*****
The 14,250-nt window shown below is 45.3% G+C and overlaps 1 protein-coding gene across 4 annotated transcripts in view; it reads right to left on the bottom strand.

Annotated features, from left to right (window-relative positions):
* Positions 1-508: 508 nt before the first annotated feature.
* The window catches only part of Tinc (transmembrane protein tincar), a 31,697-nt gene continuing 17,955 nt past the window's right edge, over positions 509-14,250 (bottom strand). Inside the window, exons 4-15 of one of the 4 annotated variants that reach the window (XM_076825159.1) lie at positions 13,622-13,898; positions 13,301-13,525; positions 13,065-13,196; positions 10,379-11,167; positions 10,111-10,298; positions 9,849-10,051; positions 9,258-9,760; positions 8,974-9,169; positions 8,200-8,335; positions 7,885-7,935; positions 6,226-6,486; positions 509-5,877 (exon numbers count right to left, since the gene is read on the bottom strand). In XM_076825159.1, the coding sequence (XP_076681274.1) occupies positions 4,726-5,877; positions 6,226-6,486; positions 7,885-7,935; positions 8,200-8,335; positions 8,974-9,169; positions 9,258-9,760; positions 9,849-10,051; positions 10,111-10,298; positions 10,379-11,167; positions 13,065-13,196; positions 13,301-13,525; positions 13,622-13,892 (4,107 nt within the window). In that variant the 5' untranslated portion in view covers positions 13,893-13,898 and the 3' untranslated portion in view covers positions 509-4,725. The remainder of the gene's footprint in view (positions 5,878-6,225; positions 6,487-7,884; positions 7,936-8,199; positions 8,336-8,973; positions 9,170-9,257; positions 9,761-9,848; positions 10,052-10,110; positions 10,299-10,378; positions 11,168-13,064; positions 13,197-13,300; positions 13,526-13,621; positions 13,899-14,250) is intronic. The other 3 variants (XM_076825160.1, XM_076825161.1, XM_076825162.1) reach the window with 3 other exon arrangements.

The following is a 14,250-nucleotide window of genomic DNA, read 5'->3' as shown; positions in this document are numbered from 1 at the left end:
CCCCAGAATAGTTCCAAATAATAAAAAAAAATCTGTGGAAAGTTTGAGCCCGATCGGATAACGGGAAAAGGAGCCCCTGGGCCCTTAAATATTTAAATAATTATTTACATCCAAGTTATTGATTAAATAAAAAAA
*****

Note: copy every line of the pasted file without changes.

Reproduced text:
The 14,250-nt window shown below is 45.3% G+C and overlaps 1 protein-coding gene across 4 annotated transcripts in view; it reads right to left on the bottom strand.

Annotated features, from left to right (window-relative positions):
* Positions 1-508: 508 nt before the first annotated feature.
* The window catches only part of Tinc (transmembrane protein tincar), a 31,697-nt gene continuing 17,955 nt past the window's right edge, over positions 509-14,250 (bottom strand). Inside the window, exons 4-15 of one of the 4 annotated variants that reach the window (XM_076825159.1) lie at positions 13,622-13,898; positions 13,301-13,525; positions 13,065-13,196; positions 10,379-11,167; positions 10,111-10,298; positions 9,849-10,051; positions 9,258-9,760; positions 8,974-9,169; positions 8,200-8,335; positions 7,885-7,935; positions 6,226-6,486; positions 509-5,877 (exon numbers count right to left, since the gene is read on the bottom strand). In XM_076825159.1, the coding sequence (XP_076681274.1) occupies positions 4,726-5,877; positions 6,226-6,486; positions 7,885-7,935; positions 8,200-8,335; positions 8,974-9,169; positions 9,258-9,760; positions 9,849-10,051; positions 10,111-10,298; positions 10,379-11,167; positions 13,065-13,196; positions 13,301-13,525; positions 13,622-13,892 (4,107 nt within the window). In that variant the 5' untranslated portion in view covers positions 13,893-13,898 and the 3' untranslated portion in view covers positions 509-4,725. The remainder of the gene's footprint in view (positions 5,878-6,225; positions 6,487-7,884; positions 7,936-8,199; positions 8,336-8,973; positions 9,170-9,257; positions 9,761-9,848; positions 10,052-10,110; positions 10,299-10,378; positions 11,168-13,064; positions 13,197-13,300; positions 13,526-13,621; positions 13,899-14,250) is intronic. The other 3 variants (XM_076825160.1, XM_076825161.1, XM_076825162.1) reach the window with 3 other exon arrangements.

The following is a 14,250-nucleotide window of genomic DNA, read 5'->3' as shown; positions in this document are numbered from 1 at the left end:
CCCCAGAATAGTTCCAAATAATAAAAAAAAATCTGTGGAAAGTTTGAGCCCGATCGGATAACGGGAAAAGGAGCCCCTGGGCCCTTAAATATTTAAATAATTATTTACATCCAAGTTATTGATTAAATAAAAAAA